Even as a school teacher in the 1840s it seems, he argued that the Bible could not possibly be true and denounced Christianity as a myth and foolish deception. While in jail awaiting execution he was asked by a reporter if he believed in Providence. "That is a wonderful question, sir," he replied, "I have this conviction: that religion must be a matter of faith and not of knowledge; that God's decrees are inscrutable."

A month before Rulloff was executed, Mark Twain wrote a letter to the editor of the New York Tribune proposing "A Substitute for Rulloff." With tongue in cheek. Mark Twain declared his belief in capital punishment, but suggested that Rulloff might be of use to society if properly utilized, and Twain agreed to provide a substitute to be hanged in Rulloff's place after the example of Sydney Carton who took the place of Charles Darnay in Dicken's Tale of Two Cities.

Twain wrote, "For it is plain that in the person of Rulloff one of the most marvelous intellects that any age has produced is about to be sacrificed, and that, too, while half the mystery of its strange powers is yet a secret. Here is a man who has never entered the doors of a college or a university, and yet, by the sheer might of his innate gifts has made himself such a colossus in abtruse learning that the ablest of our scholars are but pigmies in his presence...

"Every learned man who enters Rulloff's presence leaves it amazed and confounded by his prodigious capabilities and attainments. One scholar said he did not believe that in the matters of subtle analysis, vast knowledge in his peculiar field of research, comprehensive grasp of subject and serene kingship over its limitless and bewildering details, any land or any era of modern times had given birth to Rulloff s intellectual equal." Twain stated in a private letter to the editor of the Tribune that he hoped to arouse public support for commuting Rulloff's sentence. New York Governor John T. Hoffman rejected all appeals for clemency however.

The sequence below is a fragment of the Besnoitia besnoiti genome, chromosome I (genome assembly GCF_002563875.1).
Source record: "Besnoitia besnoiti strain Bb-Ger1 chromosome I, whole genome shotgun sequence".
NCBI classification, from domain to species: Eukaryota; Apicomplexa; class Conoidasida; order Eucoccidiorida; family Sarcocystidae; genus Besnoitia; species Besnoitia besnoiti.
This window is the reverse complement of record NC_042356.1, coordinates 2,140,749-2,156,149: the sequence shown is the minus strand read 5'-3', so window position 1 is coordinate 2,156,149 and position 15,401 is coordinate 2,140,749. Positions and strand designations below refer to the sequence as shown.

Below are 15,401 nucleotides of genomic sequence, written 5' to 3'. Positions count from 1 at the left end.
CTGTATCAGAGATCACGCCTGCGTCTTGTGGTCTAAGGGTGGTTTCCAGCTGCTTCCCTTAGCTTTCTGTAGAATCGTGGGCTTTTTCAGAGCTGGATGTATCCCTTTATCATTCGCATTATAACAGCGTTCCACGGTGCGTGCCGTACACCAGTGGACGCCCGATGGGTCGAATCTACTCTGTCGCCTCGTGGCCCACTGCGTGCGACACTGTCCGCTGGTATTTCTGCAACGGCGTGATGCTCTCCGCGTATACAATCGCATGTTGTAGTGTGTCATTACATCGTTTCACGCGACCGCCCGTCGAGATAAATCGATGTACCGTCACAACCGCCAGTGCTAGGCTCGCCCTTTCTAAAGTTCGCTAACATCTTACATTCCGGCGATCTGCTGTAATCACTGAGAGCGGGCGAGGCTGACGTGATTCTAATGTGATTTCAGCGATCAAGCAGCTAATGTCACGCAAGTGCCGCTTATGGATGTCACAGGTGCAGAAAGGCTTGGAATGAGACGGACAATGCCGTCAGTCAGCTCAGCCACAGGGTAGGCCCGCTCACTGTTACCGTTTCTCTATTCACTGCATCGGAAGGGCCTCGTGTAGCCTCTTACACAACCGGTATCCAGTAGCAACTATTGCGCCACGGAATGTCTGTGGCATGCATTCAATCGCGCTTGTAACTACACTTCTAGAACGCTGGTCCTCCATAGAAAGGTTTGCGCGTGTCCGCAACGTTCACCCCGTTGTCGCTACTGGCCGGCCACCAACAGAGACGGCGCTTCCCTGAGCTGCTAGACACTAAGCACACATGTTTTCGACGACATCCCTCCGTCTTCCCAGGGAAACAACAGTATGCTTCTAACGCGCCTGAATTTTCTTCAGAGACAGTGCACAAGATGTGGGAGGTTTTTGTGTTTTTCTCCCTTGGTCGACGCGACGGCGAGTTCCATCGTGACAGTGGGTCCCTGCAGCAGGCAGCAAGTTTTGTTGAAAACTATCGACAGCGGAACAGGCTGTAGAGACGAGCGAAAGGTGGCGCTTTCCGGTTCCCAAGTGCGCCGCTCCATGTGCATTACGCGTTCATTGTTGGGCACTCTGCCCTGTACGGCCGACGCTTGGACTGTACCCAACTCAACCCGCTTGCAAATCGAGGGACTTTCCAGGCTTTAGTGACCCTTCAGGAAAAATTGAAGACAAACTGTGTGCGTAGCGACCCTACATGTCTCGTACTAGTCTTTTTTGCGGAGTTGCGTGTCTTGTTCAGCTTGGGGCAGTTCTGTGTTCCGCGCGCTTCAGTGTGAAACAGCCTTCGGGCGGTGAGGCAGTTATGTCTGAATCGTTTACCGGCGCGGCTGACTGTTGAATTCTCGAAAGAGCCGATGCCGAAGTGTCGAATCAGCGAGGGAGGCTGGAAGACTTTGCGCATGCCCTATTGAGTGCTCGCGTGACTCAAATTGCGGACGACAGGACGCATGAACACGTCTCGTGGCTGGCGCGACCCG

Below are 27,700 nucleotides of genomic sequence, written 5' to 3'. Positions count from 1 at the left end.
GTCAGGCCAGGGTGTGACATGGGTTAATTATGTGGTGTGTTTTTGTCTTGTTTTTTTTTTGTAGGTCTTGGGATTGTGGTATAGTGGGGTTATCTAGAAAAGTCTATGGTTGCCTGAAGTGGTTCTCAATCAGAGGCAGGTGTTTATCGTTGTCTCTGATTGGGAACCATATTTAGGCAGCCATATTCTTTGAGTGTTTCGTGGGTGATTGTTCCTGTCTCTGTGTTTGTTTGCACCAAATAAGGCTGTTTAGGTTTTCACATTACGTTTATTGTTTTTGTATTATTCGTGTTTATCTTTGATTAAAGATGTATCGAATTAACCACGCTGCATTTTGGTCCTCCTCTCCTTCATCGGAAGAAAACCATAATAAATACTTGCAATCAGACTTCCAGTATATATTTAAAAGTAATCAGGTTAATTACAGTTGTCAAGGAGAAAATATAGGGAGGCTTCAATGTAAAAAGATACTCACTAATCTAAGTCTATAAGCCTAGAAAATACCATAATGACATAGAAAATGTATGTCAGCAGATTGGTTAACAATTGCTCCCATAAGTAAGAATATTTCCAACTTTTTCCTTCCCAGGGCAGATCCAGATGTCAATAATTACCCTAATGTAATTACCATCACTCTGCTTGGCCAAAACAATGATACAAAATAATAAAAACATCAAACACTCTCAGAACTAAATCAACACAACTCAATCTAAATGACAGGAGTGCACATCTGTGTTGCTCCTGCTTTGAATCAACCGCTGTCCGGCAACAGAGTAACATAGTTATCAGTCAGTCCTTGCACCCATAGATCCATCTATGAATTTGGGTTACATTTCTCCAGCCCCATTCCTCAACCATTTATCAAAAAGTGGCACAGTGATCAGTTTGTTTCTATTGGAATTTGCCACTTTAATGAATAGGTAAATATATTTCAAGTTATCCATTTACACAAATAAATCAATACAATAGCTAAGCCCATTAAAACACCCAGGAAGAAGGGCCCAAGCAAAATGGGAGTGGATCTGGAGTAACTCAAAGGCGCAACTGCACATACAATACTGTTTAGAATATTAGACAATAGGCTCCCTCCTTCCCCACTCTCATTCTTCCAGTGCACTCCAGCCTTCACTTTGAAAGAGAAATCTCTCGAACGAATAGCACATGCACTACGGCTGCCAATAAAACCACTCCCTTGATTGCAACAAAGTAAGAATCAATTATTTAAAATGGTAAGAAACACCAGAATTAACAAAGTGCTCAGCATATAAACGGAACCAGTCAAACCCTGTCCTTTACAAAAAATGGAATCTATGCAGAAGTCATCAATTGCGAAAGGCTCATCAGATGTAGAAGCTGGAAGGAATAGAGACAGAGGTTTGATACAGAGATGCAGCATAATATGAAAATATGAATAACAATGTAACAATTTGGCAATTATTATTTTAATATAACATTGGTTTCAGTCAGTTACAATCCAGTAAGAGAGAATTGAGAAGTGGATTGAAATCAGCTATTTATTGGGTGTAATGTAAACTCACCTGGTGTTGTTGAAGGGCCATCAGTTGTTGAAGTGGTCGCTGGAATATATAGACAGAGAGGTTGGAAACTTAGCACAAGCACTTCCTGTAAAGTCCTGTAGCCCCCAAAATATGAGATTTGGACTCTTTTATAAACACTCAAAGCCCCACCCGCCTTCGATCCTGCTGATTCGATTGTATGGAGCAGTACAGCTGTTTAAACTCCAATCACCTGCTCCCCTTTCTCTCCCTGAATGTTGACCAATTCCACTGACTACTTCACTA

Rulloff went to his death without the consolation of religion. On the morning of his execution in the yard of the Broome County Jail in Binghamton he demanded of his jailer, "You won't have any prayers nor any damned nonsense down there, will you?" His wishes were respected. He went down quietly to the scaffold, declared that he had "nothing to say, and then his last words were, "I can't stand still," as he had trouble keeping his balance with his arms pinioned and his head hooded.

At about 11:30 of the morning of May 18, 1871, the weight was dropped. Rulloff s body was jerked up and his neck broken. A physician stood by and took his pulse. At the end of five minutes it was 92 beats per minute. After eight minutes it was 84, and after ten minutes it was down to 44. No pulse was discernable after 10 minutes and he was pronounced dead.

Society was not through with Edward H. Rulloff yet. A death mask of plaster was made of his face and his body put on display for the morbid crowd that gathered in Binghamton. One local newspaper estimated that almost 6,600 saw the corpse and not more than 600 of these were local people. When a brother from Pennsylvania failed to claim the body, it was buried in Potter's Field.

His brain was secured for the collection of Professor Burt Green Wilder of Cornell University who declared it was the largest on record. It is presently on display with other brains from the Wilder Collection in Uris Hall at Cornell. So Rulloff, the man designated by the New York Dispatch as "The Most Remarkable Criminal of the Age," lives on in history and in legend.


The Genius Killer

By Katherine Ramsland

One for the Money, Two for the Show

A man walking to work in Binghamton, New York, early in the morning on Friday, July 6, 1870, crossed the bridge that spanned the Chenango River. He glanced upriver and saw something bobbing in the current, apparently snagged on a rock. He'd never seen it before and knew it didn't belong there. In fact, it appeared to be wearing a garment that had filled with water. This man signaled to another resident not far away and together they went to investigate.